Yes, I realize that Monday has come and gone. But I was simply too busy getting ready for this weekend’s recipe testing to get anything posted. For that matter, I barely took time to eat. Very early this morning I had to get some sample breads baked off first thing, and as long as I was relatively caught up on details for Saturday, I figured I might as well get a pot of vegetable stock on to simmer. There’s a chance of thundershowers later today, and a cool breeze has been blowing through the house all day. That, plus the stock, spelled soup.
There is a neighbor at the end of my street who has a beautiful bed of white onions growing just outside her back fence. And while I was thinking soup, it was a light, springy soup I had in mind. Now, I suppose I could wait until after dark and creep down the alley with my scissors. But that would mean a late dinner, and after the way I ate, or didn’t, yesterday, I need an earlier dinner. On the other hand, what better way to meet a neighbor than to take her a loaf of fresh bread. This is starting to sound like If You Give A Mouse A Cookie.
So off I went with a fresh baguette wrapped up in a piece of parchment. And a pair of scissors in my back pocket, you know, just in case. I’ll cut to the chase and tell you that not only was a deal struck, but she told me I would be doing her a favor if I came back and helped myself to as many as I wanted.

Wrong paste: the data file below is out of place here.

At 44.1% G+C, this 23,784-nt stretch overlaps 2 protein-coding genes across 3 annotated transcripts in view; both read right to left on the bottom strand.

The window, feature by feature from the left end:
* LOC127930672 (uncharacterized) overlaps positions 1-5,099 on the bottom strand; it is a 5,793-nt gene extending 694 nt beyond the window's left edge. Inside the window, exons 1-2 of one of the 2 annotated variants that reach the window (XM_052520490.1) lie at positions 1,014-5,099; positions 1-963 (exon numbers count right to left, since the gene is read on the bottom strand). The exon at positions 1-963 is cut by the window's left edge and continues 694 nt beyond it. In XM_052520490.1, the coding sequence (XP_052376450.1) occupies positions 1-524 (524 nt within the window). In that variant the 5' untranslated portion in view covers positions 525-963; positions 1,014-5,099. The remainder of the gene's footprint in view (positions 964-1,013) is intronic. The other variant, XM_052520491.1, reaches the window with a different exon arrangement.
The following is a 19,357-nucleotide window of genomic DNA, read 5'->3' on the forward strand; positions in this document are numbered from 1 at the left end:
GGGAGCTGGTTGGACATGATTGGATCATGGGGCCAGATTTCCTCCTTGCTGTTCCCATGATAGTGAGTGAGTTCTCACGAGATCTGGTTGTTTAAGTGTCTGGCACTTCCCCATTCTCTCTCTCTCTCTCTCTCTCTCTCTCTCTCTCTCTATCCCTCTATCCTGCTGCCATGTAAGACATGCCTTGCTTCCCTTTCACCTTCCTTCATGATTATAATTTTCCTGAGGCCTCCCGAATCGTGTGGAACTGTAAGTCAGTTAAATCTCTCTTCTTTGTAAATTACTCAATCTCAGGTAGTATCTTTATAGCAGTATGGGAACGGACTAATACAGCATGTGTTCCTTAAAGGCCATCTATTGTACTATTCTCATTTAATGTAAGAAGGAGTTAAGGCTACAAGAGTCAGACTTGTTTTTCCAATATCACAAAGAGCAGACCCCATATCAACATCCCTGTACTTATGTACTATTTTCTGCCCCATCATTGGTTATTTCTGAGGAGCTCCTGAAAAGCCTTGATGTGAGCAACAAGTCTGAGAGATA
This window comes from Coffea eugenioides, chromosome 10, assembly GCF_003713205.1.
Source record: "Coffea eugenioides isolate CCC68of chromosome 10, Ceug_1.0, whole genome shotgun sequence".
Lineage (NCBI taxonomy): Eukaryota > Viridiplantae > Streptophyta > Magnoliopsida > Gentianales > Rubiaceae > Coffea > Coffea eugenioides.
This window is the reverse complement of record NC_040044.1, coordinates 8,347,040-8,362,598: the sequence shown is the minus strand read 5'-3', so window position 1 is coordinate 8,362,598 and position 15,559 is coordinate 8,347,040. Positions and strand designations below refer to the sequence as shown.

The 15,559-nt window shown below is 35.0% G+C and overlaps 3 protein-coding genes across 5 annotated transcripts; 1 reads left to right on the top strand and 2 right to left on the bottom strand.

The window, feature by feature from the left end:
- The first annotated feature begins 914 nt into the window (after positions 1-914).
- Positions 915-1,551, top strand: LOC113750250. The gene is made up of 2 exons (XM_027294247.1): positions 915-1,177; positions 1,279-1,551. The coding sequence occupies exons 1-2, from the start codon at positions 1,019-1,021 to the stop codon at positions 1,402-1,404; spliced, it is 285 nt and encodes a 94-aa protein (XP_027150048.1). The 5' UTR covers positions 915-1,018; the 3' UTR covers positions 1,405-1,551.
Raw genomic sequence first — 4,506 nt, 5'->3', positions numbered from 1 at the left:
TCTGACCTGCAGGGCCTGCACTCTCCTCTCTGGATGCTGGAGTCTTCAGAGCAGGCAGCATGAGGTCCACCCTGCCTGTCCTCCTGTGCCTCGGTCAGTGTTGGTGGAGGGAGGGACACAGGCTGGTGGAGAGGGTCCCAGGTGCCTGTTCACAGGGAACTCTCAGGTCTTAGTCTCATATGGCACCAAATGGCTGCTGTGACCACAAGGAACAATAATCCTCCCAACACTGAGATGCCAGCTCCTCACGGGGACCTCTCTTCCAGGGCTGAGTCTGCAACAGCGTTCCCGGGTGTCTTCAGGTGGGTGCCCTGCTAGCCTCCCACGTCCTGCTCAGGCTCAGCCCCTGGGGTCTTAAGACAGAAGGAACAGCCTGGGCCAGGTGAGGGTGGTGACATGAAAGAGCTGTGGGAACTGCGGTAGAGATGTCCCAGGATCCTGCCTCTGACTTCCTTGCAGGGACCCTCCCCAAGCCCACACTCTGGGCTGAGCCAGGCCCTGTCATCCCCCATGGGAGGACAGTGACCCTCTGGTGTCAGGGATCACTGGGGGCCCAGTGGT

NEIGHBORLY ONION SOUP
FOR THE SOUP
1 1/2 quarts vegetable stock
2 cups onion scapes, 1/4″ slices
Juice of 1 lemon (zest it first)
Sea or kosher salt and pepper to taste
FOR THE CROSTINI
8 slices from a good baguette
4 ounces soft (room temperature) butter
4 teaspoons of snipped chives (I use scissors)
Zest of one lemon
- When I made vegetable stock this morning, I started with my bag of vegetable trimmings which included some asparagus ends, mushroom stems, onion and garlic peels, a few tomato ends, and some parsley stems. I added 4 carrots, several stalks of celery because it simply needed to be used up, a quartered onion, and a few smashed cloves of garlic. I covered it all with 3 quarts of cold water, and by the time it had simmered down to a heady flavor concentration, it yielded right at 1 1/2 quarts of jewel-toned stock. Alternatively, use a good organic stock.
- Set the oven to broil. This comes together very quickly, so have all your mise en place (prep work, basically) done.
- In a small mixing bowl, stir together the soft butter, chives, and lemon zest. Do not butter the baguette slices before broiling them. Chives are quite delicate, and the warmth of the grilled bread is just perfect for both melting the butter and for bringing out the bright flavor of the chives and lemon zest. Set the slices of baguette on a baking sheet not lined with parchment. Broil both sides of the slices to a deep golden brown. When done, remove from the oven and spread each side with the butter-chive-lemon mixture. Keep any leftover butter; it will be wonderful on toast with a poached egg resting on top.
- While the bread is broiling, begin heating stock to a simmer. Add the onion scapes and lemon juice. Cook only as long as it takes for the scapes to heat through. Season to taste with salt and pepper.
- Ladle soup into bowls, and dip 2 crostini into each one.